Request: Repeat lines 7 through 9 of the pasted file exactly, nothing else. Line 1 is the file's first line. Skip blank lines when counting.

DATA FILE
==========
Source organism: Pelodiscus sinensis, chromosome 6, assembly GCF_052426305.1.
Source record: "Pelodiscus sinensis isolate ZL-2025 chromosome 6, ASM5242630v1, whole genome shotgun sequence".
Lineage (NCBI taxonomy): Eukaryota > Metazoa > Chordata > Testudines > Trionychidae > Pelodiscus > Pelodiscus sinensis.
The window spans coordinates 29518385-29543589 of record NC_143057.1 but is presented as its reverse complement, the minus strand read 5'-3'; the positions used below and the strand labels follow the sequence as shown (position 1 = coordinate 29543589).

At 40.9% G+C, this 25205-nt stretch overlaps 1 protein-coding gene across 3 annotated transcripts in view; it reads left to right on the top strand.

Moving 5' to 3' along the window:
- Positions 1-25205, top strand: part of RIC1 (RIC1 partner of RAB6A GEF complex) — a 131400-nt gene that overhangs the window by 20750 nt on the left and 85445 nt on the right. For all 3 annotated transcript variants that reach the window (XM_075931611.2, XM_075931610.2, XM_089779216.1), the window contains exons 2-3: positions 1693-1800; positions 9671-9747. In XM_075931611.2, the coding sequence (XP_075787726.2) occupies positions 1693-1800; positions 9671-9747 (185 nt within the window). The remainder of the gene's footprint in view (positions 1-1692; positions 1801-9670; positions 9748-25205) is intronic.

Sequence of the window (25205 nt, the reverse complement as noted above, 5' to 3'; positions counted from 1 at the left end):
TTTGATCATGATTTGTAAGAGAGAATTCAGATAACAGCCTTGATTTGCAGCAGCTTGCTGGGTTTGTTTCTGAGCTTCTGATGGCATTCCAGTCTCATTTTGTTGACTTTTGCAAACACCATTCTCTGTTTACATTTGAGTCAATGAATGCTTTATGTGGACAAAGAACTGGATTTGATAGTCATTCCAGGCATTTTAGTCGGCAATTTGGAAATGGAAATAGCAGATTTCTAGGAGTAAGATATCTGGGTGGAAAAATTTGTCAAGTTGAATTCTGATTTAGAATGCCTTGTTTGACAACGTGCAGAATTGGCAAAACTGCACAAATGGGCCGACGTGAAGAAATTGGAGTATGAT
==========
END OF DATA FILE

- Positions 1-25205, top strand: part of RIC1 (RIC1 partner of RAB6A GEF complex) — a 131400-nt gene that overhangs the window by 20750 nt on the left and 85445 nt on the right. For all 3 annotated transcript variants that reach the window (XM_075931611.2, XM_075931610.2, XM_089779216.1), the window contains exons 2-3: positions 1693-1800; positions 9671-9747. In XM_075931611.2, the coding sequence (XP_075787726.2) occupies positions 1693-1800; positions 9671-9747 (185 nt within the window). The remainder of the gene's footprint in view (positions 1-1692; positions 1801-9670; positions 9748-25205) is intronic.

Sequence of the window (25205 nt, the reverse complement as noted above, 5' to 3'; positions counted from 1 at the left end):
TTTGATCATGATTTGTAAGAGAGAATTCAGATAACAGCCTTGATTTGCAGCAGCTTGCTGGGTTTGTTTCTGAGCTTCTGATGGCATTCCAGTCTCATTTTGTTGACTTTTGCAAACACCATTCTCTGTTTACATTTGAGTCAATGAATGCTTTATGTGGACAAAGAACTGGATTTGATAGTCATTCCAGGCATTTTAGTCGGCAATTTGGAAATGGAAATAGCAGATTTCTAGGAGTAAGATATCTGGGTGGAAAAATTTGTCAAGTTGAATTCTGATTTAGAATGCCTTGTTTGACAACGTGCAGAATTGGCAAAACTGCACAAATGGGCCGACGTGAAGAAATTGGAGTATGAT